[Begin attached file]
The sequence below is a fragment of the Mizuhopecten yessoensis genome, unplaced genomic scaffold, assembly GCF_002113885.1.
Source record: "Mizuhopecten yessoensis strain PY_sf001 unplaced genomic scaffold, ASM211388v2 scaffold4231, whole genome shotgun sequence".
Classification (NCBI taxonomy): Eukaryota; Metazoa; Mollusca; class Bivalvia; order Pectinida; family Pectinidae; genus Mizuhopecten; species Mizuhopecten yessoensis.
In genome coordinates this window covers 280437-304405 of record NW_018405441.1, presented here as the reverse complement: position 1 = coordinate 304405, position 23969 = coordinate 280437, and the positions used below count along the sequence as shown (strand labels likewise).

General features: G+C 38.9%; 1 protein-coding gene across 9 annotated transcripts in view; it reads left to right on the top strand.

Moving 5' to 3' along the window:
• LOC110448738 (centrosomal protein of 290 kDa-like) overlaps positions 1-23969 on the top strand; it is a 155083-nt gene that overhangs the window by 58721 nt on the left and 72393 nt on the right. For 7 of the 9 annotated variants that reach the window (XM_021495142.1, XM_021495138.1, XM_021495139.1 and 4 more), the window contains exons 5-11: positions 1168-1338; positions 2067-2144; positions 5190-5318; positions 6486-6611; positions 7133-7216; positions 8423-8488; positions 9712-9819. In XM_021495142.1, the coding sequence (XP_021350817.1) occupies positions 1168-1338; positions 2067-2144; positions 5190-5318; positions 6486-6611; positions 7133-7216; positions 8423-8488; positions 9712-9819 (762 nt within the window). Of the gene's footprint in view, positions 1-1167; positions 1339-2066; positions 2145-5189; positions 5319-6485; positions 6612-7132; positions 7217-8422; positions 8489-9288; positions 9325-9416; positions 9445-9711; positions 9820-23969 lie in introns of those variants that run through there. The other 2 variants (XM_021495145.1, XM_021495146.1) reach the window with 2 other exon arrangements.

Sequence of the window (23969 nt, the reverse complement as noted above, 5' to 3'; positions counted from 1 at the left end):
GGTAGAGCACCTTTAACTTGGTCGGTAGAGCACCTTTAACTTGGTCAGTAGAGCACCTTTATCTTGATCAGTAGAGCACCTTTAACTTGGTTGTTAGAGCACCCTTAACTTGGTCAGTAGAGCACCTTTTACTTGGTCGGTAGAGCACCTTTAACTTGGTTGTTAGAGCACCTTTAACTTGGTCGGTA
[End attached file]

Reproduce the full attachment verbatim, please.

The sequence below is a fragment of the Mizuhopecten yessoensis genome, unplaced genomic scaffold, assembly GCF_002113885.1.
Source record: "Mizuhopecten yessoensis strain PY_sf001 unplaced genomic scaffold, ASM211388v2 scaffold4231, whole genome shotgun sequence".
Classification (NCBI taxonomy): Eukaryota; Metazoa; Mollusca; class Bivalvia; order Pectinida; family Pectinidae; genus Mizuhopecten; species Mizuhopecten yessoensis.
In genome coordinates this window covers 280437-304405 of record NW_018405441.1, presented here as the reverse complement: position 1 = coordinate 304405, position 23969 = coordinate 280437, and the positions used below count along the sequence as shown (strand labels likewise).

General features: G+C 38.9%; 1 protein-coding gene across 9 annotated transcripts in view; it reads left to right on the top strand.

Moving 5' to 3' along the window:
• LOC110448738 (centrosomal protein of 290 kDa-like) overlaps positions 1-23969 on the top strand; it is a 155083-nt gene that overhangs the window by 58721 nt on the left and 72393 nt on the right. For 7 of the 9 annotated variants that reach the window (XM_021495142.1, XM_021495138.1, XM_021495139.1 and 4 more), the window contains exons 5-11: positions 1168-1338; positions 2067-2144; positions 5190-5318; positions 6486-6611; positions 7133-7216; positions 8423-8488; positions 9712-9819. In XM_021495142.1, the coding sequence (XP_021350817.1) occupies positions 1168-1338; positions 2067-2144; positions 5190-5318; positions 6486-6611; positions 7133-7216; positions 8423-8488; positions 9712-9819 (762 nt within the window). Of the gene's footprint in view, positions 1-1167; positions 1339-2066; positions 2145-5189; positions 5319-6485; positions 6612-7132; positions 7217-8422; positions 8489-9288; positions 9325-9416; positions 9445-9711; positions 9820-23969 lie in introns of those variants that run through there. The other 2 variants (XM_021495145.1, XM_021495146.1) reach the window with 2 other exon arrangements.

Sequence of the window (23969 nt, the reverse complement as noted above, 5' to 3'; positions counted from 1 at the left end):
GGTAGAGCACCTTTAACTTGGTCGGTAGAGCACCTTTAACTTGGTCAGTAGAGCACCTTTATCTTGATCAGTAGAGCACCTTTAACTTGGTTGTTAGAGCACCCTTAACTTGGTCAGTAGAGCACCTTTTACTTGGTCGGTAGAGCACCTTTAACTTGGTTGTTAGAGCACCTTTAACTTGGTCGGTA